How to Deal With a Controlling Friend

A controlling friend acts as the center of your universe. They try to take charge of who you relate with, what you do, where you go, your interests/hobbies, and sometimes even interfere with your work. That’s not what friends do. This article will help you learn the signs of a control freak, how to deal with a controlling person and How to Get Out Of a Controlling Relationship.

To deal with controlling people, you need to identify the signs of a controlling person first. Open up about it to them, make up your mind to live consciously, set some boundaries, and take charge of your life. Do not make them your “everything”.

But, wait, how can I identify a controlling friend? Does it show? It sure does. But because it’s masqueraded as goodwill. It might not be obvious. Here are a few signs of controlling and manipulative friends.

Is My Friend Controlling and Manipulative?

Control is often disguised as intense love and care, or a deep desire for you to be better. For this reason, a lot of people hold on to unhealthy friendships being innocently manipulated into believing that’s the way it’s supposed to be.

1.    They intimidate you by demeaning your ideas.

2.    They mostly shift the blame to you even.

3.    They are too demanding

Controlling and Manipulative friends constantly demand to know where you are going, why, with whom, and for how long. They take offense when you don’t comply with their demands.

4.    They have a sense of entitlement and act as your superior.

5.    They exaggerate simple disagreements,

They turn simple disagreements into major conflicts, and play the victim.

6.    They isolate you

Controlling and Manipulative friends act like they are in a competition with your other relationships.

If all or most of these pointers are true, your guess is as good as mine. You have a problem. But, maybe answering these questions makes you sound judgmental – and they shouldn’t. There are other ways of knowing if you are being controlled or not. The best of them is to evaluate your emotional health.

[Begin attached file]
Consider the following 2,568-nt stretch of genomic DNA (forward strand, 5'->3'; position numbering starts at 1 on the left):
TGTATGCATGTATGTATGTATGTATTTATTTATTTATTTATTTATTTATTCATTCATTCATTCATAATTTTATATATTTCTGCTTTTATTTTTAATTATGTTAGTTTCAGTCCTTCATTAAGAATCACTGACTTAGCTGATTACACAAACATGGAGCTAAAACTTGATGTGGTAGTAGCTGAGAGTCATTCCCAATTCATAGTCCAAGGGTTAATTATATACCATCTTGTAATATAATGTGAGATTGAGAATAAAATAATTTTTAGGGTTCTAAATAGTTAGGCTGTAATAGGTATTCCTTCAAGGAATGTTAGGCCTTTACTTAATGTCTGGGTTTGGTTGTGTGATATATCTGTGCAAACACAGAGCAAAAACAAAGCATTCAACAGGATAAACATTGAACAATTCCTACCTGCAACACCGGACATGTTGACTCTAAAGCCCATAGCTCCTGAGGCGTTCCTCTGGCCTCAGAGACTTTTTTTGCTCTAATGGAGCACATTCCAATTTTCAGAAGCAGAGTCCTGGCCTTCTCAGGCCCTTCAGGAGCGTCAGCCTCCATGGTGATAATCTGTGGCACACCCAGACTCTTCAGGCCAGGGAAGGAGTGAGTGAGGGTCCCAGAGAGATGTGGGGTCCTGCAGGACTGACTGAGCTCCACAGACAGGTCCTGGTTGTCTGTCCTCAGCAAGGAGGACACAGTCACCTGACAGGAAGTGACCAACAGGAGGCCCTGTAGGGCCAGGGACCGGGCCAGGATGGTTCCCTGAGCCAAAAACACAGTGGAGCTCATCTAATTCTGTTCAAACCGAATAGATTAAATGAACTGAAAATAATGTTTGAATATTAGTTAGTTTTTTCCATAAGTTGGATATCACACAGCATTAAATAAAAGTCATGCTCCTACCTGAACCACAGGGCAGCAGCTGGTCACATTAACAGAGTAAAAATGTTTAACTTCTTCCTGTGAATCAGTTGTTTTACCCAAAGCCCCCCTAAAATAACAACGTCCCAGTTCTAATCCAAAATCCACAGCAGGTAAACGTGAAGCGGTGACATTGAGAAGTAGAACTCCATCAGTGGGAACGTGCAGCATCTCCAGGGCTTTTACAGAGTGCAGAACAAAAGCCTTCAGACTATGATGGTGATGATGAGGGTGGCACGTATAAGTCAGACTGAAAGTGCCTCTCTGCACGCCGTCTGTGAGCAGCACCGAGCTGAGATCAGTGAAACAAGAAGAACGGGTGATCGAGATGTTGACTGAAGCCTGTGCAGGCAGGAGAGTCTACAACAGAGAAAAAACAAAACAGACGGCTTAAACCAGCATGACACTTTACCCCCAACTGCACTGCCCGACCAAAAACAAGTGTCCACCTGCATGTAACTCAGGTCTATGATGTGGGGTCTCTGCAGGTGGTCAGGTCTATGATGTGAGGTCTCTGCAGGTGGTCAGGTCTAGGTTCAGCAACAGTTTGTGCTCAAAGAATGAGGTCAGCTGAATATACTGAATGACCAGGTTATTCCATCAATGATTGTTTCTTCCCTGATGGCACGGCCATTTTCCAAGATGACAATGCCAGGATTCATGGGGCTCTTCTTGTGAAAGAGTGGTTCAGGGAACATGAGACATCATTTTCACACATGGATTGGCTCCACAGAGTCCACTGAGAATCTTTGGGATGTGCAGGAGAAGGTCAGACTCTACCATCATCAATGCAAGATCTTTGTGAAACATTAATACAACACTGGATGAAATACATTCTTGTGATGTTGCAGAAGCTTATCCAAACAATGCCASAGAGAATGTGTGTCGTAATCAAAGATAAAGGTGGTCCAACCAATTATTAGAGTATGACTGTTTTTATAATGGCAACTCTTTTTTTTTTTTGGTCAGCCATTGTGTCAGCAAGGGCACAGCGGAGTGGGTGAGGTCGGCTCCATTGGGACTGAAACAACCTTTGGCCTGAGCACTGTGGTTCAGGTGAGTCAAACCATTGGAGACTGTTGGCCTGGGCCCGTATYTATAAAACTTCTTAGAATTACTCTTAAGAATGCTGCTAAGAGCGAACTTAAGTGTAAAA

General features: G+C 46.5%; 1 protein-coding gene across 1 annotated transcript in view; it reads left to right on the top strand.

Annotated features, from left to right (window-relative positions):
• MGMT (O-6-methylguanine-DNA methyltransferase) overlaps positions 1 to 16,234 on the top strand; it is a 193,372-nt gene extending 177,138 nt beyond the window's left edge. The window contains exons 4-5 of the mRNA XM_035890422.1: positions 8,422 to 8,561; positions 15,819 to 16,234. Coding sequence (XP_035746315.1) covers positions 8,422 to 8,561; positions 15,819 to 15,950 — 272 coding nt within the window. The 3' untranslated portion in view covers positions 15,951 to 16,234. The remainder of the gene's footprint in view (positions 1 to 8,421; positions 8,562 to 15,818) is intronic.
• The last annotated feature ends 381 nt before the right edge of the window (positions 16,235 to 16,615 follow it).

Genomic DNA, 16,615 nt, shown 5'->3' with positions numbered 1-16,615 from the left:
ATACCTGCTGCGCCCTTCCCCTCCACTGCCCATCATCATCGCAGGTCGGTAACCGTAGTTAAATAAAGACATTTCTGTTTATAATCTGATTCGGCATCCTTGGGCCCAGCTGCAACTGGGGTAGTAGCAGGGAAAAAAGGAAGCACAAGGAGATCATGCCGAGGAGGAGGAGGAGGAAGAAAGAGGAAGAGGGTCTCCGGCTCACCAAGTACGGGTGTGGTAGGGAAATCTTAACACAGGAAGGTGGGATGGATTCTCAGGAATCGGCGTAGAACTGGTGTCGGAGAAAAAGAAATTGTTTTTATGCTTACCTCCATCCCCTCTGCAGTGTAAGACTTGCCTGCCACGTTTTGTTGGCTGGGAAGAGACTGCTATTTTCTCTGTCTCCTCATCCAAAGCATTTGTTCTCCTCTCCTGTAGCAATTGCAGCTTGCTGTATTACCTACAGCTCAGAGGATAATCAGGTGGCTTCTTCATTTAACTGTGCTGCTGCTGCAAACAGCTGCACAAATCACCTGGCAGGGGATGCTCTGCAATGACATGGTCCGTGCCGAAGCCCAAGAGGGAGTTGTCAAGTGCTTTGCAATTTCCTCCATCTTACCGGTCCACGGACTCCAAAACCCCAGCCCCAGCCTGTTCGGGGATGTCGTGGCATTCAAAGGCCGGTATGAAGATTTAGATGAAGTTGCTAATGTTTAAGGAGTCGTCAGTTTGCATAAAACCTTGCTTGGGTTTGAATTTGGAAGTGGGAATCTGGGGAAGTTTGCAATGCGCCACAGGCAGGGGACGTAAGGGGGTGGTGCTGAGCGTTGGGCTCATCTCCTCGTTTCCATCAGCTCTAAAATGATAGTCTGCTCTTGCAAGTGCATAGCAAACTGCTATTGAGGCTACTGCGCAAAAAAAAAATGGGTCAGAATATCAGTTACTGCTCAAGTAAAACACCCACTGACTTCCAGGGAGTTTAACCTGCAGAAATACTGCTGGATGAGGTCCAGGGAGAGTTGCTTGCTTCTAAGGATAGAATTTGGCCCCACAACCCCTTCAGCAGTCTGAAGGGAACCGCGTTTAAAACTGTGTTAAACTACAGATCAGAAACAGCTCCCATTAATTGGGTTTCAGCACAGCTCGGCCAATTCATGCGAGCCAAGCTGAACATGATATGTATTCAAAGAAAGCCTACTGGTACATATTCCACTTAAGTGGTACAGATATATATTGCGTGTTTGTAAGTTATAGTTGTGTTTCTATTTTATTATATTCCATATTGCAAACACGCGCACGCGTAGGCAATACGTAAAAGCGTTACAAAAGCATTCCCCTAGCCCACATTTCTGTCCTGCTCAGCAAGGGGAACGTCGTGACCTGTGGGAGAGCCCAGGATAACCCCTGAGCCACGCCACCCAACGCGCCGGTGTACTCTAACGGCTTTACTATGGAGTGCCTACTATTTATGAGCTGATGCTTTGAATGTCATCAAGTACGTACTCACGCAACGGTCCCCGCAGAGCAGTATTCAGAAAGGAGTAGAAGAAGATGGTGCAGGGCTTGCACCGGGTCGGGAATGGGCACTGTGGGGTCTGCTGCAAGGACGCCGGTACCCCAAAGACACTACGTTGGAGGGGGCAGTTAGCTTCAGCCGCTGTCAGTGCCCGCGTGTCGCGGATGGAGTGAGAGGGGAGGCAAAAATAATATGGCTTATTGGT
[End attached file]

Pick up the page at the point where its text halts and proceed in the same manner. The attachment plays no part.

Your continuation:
7 Signs You Are Dealing With a Control Freak

1.    You feel like having them increases your self-worth

2.    You have lost your sense of security and privacy

You almost have no secrets

3.    You feel guilty for trying new things without consulting them

4.    You feel you need to lie

You constantly need to lie, request permission to make a decision, or you have to justify your decisions and actions

5.    You are not at liberty to say NO

6.    You always bear the blame when things go wrong

7.    You feel a sense of freedom when not with them

Well, if this describes you, here are a few ideas you can apply to improve your friendship.

5 Proven Ways to Deal with a Controlling Person

If you have been shrugging your shoulders every time a control freak says something mean or makes a lame joke, it’s time to stop. Here is how to stop a controlling person.

1.    Open up about it

A lot of people suffer in the hands of controlling friends just because they don’t say it. In fear of jeopardizing the friendship, they suffer silently.

Let not your feelings get hurt while you silently nod. When you feel like they are starting to control you, simply let them know. You can say “I feel controlled when this happens” or “I feel controlled by your words.”